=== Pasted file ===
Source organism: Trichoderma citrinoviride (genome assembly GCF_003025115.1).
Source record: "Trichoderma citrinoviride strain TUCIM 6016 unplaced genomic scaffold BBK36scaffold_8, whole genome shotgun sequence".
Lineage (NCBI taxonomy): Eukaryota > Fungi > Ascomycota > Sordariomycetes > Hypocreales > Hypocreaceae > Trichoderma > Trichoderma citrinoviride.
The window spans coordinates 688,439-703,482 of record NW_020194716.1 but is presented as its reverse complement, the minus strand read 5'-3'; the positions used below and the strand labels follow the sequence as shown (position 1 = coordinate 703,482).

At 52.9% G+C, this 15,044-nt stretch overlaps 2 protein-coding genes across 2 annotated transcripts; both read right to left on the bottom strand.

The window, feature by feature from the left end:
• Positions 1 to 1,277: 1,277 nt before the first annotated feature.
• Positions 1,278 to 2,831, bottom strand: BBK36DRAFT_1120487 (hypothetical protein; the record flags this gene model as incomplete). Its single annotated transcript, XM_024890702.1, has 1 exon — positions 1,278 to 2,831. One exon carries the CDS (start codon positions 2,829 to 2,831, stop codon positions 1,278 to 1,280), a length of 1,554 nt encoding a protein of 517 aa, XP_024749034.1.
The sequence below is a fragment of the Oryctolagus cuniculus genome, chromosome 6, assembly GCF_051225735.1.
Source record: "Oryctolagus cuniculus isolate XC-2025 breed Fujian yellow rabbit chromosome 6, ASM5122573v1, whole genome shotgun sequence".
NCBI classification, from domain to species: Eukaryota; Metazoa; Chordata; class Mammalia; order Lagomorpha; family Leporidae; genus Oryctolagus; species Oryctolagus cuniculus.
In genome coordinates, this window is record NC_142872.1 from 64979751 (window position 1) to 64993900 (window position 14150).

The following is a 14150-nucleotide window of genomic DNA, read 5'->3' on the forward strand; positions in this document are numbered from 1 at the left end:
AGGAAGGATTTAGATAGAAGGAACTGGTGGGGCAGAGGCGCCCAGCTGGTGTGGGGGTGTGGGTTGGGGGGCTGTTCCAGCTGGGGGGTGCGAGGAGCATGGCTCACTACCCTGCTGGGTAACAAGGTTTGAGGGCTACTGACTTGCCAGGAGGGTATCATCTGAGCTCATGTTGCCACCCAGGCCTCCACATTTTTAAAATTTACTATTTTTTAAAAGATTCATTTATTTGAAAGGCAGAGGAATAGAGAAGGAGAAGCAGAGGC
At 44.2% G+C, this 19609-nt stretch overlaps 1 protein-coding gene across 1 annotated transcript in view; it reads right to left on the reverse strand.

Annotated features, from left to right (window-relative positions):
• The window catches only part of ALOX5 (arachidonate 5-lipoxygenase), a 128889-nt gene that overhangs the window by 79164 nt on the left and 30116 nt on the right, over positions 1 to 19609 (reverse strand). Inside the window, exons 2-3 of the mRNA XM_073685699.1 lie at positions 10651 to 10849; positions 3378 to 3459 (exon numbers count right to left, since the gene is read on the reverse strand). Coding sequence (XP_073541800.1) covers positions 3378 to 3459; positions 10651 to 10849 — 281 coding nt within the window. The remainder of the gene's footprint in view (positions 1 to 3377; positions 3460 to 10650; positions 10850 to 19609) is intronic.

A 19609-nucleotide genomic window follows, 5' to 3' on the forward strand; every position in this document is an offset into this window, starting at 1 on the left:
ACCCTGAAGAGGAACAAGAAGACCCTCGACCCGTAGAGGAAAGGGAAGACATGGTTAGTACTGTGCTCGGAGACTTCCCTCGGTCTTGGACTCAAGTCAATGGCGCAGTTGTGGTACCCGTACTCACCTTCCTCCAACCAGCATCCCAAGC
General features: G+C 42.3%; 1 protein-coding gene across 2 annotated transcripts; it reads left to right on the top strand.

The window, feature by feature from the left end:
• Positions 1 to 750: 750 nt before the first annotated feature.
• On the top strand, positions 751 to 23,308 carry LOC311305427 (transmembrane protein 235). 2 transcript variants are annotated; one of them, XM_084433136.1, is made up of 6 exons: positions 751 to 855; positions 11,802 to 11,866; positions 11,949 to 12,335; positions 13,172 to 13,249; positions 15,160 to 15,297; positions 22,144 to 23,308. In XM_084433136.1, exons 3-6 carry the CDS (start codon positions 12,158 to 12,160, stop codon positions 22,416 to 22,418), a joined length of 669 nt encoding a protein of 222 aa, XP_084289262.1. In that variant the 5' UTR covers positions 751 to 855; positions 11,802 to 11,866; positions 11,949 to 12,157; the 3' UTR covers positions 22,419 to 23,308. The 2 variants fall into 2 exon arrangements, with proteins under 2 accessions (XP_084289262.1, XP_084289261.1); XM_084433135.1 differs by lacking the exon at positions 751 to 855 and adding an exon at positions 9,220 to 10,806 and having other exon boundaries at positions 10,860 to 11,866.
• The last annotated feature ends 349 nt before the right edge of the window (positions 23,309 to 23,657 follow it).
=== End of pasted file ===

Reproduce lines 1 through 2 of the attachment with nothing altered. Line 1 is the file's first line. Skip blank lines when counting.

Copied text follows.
Source organism: Trichoderma citrinoviride (genome assembly GCF_003025115.1).
Source record: "Trichoderma citrinoviride strain TUCIM 6016 unplaced genomic scaffold BBK36scaffold_8, whole genome shotgun sequence".